Hearts bidding to improve poor record at St Johnstone

Stephen Elliott celebrates the winning goal with Marius Zaliukas, Rudi Skacel and Andy Webster in 2012. Pic: David Lamb
Stephen Elliott celebrates the winning goal with Marius Zaliukas, Rudi Skacel and Andy Webster in 2012. Pic: David Lamb
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TWO wins in 14 years at McDiarmid Park is a record Hearts are itching to improve. They can top the Ladbrokes Premiership on Saturday if they buck an unwanted trend in Perth.

Since 2002, only two Hearts teams have won away at St Johnstone. Saints spent seven seasons in a lower division during that time but have proven stubborn opponents since returning to Scotland’s top flight in 2009.

Suso won this penalty to get Hearts back on track in 2012. Pic: SNS

Suso won this penalty to get Hearts back on track in 2012. Pic: SNS

Last time a Hearts team triumphed away at St Johnstone was four years ago, when Suso Santana, Stephen Elliott and Adrian Mrowiec were amongst the first-team regulars. It was a Scottish Cup fifth round replay which went to extra-time on the Edinburgh club’s run to a memorable final success against city rivals Hibs.

The current St Johnstone side are progressing under the astute guidance of manager Tommy Wright. They are well-organised, efficient and not frightened to attack traditionally bigger clubs.

Why, though, have Hearts found McDiarmid Park such a daunting venue? Elliott played in both those wins in 2010 and 2012 and has his own theory.

“Me personally, I didn’t like that ground as a place to play in,” admitted the striker, speaking from his home in Dublin. “Obviously Hearts don’t like it in general if that’s their record over the years. I used to always think it was really hard to create an atmosphere there. It always seemed empty. I felt you had to go up there and try to create a bit of an atmosphere for yourself. That’s what happened that night in the cup.”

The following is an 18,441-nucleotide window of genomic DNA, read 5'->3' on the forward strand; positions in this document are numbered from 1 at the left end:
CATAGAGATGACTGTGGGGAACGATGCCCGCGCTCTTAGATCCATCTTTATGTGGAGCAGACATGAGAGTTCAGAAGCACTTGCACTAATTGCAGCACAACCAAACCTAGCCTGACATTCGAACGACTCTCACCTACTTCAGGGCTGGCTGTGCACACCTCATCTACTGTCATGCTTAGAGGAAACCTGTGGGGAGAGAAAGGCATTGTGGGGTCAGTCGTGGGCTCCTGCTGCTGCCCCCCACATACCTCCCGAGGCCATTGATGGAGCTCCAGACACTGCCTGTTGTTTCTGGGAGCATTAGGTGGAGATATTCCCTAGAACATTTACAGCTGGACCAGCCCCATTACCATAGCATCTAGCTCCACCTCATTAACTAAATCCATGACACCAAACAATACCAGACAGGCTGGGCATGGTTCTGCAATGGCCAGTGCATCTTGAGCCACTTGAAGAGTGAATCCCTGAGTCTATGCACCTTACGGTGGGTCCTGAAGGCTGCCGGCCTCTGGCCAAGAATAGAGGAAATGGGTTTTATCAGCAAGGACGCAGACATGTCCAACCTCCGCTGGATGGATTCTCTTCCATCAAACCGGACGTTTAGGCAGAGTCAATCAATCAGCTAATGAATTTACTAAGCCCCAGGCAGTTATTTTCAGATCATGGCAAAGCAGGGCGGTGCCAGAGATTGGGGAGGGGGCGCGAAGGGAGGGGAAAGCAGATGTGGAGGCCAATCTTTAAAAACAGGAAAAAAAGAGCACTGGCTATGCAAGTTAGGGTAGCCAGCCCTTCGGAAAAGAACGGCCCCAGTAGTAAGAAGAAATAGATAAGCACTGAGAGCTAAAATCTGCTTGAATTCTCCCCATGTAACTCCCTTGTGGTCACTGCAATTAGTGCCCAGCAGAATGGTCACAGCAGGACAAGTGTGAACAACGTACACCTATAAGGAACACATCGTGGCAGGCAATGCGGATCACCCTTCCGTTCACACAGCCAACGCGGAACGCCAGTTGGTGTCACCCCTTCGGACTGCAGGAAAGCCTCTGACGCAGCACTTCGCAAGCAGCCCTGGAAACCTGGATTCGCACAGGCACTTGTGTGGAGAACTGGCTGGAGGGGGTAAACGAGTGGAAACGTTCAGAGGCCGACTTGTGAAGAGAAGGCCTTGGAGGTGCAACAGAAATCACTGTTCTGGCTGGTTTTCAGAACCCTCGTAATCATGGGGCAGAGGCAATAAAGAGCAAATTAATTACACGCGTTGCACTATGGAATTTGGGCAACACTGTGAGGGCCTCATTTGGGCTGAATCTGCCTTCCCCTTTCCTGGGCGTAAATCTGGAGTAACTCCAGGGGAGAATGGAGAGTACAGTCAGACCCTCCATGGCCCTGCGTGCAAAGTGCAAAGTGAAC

A disputed 90th-minute penalty was converted by Jamie Hamill to take that replay to extra-time. Marius Zaliukas struck the winner three minutes before penalty-kicks were due. That was Valentine’s Day 2012 and the romance of the cup captured the imagination of the travelling fans.

“Suso Santana won us a penalty, although I think he made the most of it,” recalled Elliott. “I remember Alan Maybury being ready to kill Suso. I was speaking to Maybs after the match and I think if he’d got hold of Suso he’d have taken his head off. I know Alan and I was trying to calm him down. That’s my abiding memory.

“That was the night we started to think it could be our season for the cup. We won a dubious penalty which Jamie did well to put away because he was getting some stick during the game. Then we got a winner. There was a lot of stuff going on that season regarding getting paid but on the pitch we knew the cup was our best chance of silverware.

“We got the penalty in the last minute and scored and I think the Hearts fans behind the goal started to believe something could be happening for us. I don’t think it was a penalty but you take them ones, don’t you?”